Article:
If you know what you are doing, tools like shred and Eraser can be extremely useful, but unless you want to track down and scrub all these breadcrumbs by hand, you can’t say for sure that a file is nowhere else to be found.


Zeroing is the process of writing zeros to free sectors, and scrubbing is the practice of over-writing unused sectors with random data. There are paranoid recommendations abound for how many times a sector should be over-written (most famously the Gutmann method) but most of them are Internet urban legends.

People sometimes cite the Department of Defense NISP Operating Manual (5220.22-M) as saying three or seven passes of random data are the “standard”. The citations are vague and uncertain, but as of 28 June 2007, the military will only accept physical destruction of media as the data sanitization procedure for sensitive data. Security vendors like to throw around the word “military-grade” or “military standards” but it is mostly marketing; I’m sure there’s a military standard for spork vendors, but it doesn’t mean other sporks won’t do the job.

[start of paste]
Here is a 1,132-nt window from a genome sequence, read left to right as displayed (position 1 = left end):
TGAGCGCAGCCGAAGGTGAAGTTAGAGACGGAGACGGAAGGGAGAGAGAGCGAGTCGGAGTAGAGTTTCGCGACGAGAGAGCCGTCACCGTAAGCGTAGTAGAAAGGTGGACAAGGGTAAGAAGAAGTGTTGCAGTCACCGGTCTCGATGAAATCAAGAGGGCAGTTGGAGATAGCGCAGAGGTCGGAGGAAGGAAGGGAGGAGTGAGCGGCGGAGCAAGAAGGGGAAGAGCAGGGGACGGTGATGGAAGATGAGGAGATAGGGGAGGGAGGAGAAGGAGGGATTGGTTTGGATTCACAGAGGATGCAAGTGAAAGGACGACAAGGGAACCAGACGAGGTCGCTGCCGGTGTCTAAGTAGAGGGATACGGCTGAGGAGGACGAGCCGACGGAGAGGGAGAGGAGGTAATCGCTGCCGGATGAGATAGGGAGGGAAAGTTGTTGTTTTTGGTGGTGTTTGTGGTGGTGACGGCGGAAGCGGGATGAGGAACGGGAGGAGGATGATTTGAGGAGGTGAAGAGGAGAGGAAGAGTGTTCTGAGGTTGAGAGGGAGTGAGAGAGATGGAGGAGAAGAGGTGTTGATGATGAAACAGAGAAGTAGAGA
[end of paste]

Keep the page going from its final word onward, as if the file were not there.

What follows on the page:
According to the National Institute of Standards and Technology’s Guidelines for Media Sanitization, “Studies have shown that most of today’s media can be effectively cleared by one overwrite.” To my knowledge, nobody has ever recovered data from a zeroed or scrubbed hard-disk. To do so would require thousands of dollars, access to clean room conditions and expensive scientific equipment (or some as-of-yet undisclosed technique). If the NSA or CIA can do it, they aren’t talking.